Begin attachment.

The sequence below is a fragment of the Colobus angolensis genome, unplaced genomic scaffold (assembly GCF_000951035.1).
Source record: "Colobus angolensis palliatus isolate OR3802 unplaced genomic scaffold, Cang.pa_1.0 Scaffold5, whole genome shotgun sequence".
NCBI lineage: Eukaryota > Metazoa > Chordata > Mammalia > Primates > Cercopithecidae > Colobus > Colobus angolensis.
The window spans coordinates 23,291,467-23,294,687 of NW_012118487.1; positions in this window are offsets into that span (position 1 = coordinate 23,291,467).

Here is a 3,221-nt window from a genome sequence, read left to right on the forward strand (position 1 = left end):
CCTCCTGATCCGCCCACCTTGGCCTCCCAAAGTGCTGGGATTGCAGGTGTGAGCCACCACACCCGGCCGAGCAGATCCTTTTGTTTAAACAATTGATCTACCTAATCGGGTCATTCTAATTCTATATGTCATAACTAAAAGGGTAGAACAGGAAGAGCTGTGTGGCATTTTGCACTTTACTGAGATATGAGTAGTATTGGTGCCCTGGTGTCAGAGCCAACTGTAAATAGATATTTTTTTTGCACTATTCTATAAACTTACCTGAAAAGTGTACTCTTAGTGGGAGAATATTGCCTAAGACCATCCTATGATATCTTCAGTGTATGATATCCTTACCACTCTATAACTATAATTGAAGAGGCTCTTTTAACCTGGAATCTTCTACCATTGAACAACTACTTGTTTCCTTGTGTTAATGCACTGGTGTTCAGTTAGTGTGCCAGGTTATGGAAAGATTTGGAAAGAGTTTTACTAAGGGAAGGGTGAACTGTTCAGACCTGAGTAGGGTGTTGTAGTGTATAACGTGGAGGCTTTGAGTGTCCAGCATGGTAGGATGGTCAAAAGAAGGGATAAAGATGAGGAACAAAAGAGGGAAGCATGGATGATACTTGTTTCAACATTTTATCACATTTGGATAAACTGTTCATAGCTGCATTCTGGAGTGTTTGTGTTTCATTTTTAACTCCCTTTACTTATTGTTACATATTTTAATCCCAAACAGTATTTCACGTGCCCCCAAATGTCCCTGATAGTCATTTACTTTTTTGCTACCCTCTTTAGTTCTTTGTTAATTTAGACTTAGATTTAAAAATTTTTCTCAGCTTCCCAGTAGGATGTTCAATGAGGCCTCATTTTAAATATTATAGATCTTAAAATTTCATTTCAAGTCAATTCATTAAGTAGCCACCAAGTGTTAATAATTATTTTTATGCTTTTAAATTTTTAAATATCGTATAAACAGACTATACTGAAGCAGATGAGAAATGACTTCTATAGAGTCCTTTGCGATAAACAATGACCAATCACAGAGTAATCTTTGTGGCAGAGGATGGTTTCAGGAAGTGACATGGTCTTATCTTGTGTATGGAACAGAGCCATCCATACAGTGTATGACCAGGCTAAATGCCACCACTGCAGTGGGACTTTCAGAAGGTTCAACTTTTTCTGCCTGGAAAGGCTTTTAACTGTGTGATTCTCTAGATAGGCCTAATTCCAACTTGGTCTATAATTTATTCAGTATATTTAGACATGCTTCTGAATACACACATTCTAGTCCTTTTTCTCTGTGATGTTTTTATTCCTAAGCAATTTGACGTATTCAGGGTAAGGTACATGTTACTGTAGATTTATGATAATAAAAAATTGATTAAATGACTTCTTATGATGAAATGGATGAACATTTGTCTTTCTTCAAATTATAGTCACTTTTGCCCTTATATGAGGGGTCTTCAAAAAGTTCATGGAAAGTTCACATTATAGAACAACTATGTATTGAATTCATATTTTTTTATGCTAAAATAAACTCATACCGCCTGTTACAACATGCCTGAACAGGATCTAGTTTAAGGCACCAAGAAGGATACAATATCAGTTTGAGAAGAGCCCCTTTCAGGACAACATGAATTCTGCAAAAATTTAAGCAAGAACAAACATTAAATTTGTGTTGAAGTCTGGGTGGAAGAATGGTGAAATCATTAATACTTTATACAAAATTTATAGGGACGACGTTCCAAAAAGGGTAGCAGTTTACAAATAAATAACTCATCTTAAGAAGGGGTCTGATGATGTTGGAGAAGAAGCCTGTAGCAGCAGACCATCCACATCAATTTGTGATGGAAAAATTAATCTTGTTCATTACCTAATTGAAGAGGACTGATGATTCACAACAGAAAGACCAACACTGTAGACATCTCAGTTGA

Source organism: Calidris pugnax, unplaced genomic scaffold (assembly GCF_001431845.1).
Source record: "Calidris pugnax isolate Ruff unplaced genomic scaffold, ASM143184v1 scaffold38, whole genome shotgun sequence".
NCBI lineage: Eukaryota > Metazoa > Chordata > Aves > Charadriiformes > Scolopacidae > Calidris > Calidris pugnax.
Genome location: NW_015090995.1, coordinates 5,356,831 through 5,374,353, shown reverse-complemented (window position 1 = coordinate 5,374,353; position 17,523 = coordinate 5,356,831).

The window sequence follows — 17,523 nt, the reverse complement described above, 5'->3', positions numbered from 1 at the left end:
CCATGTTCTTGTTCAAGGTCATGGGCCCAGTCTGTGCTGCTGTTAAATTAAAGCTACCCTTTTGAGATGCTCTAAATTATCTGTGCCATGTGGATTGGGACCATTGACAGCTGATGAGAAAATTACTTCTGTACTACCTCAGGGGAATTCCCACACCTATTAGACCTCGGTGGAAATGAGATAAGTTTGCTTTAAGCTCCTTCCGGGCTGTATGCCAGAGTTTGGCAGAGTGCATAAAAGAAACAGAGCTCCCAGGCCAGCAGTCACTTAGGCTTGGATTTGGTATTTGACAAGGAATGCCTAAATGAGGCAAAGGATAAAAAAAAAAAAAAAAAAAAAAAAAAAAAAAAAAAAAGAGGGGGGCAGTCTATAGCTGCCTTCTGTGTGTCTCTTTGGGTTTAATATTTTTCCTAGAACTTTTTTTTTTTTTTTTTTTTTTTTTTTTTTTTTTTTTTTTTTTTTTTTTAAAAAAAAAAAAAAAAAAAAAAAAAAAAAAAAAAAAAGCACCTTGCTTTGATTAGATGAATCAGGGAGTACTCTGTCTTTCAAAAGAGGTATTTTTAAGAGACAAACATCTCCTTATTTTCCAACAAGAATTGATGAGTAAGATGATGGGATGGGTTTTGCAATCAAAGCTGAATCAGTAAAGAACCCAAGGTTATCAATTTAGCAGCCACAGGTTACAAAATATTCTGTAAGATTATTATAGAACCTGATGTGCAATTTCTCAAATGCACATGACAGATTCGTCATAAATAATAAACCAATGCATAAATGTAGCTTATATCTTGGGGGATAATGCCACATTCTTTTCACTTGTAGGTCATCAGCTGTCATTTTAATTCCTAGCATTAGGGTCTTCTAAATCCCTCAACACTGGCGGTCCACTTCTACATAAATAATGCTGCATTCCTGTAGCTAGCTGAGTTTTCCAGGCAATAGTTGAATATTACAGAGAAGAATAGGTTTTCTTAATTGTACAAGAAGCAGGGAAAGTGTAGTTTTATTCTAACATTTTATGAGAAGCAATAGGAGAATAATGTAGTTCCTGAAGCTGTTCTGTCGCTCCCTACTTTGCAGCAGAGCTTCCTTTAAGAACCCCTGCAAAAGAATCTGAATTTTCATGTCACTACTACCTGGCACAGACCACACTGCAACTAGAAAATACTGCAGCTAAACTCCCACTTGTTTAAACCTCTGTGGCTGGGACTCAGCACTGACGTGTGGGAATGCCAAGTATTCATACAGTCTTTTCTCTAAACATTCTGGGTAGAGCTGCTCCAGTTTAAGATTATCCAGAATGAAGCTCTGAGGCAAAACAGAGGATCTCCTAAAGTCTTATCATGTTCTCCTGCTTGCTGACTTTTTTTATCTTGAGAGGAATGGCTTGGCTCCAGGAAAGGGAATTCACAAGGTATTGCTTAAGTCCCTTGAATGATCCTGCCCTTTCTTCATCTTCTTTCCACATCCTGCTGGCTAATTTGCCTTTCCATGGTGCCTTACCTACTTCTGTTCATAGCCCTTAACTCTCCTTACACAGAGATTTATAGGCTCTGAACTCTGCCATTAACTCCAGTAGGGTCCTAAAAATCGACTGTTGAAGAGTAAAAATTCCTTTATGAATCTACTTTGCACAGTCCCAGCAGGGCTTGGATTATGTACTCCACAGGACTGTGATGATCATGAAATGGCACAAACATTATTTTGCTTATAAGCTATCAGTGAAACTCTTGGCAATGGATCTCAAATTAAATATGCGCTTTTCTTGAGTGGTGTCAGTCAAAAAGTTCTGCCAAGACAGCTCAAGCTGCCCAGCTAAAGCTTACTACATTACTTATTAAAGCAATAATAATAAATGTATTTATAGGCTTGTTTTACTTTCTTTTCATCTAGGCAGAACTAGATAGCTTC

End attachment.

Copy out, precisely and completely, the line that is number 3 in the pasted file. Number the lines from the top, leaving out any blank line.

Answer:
NCBI lineage: Eukaryota > Metazoa > Chordata > Mammalia > Primates > Cercopithecidae > Colobus > Colobus angolensis.